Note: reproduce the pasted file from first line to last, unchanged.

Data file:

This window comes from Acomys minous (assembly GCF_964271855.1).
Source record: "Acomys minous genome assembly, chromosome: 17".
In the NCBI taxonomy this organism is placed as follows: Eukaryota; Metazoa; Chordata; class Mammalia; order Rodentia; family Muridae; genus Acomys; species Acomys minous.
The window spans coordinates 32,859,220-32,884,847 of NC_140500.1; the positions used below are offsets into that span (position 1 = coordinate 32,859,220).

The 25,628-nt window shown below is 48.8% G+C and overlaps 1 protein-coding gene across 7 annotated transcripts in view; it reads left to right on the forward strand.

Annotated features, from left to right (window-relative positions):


This window comes from Acomys minous (assembly GCF_964271855.1).
Source record: "Acomys minous genome assembly, chromosome: 17".
In the NCBI taxonomy this organism is placed as follows: Eukaryota; Metazoa; Chordata; class Mammalia; order Rodentia; family Muridae; genus Acomys; species Acomys minous.
The window spans coordinates 32,859,220-32,884,847 of NC_140500.1; the positions used below are offsets into that span (position 1 = coordinate 32,859,220).

The 25,628-nt window shown below is 48.8% G+C and overlaps 1 protein-coding gene across 7 annotated transcripts in view; it reads left to right on the forward strand.

Annotated features, from left to right (window-relative positions):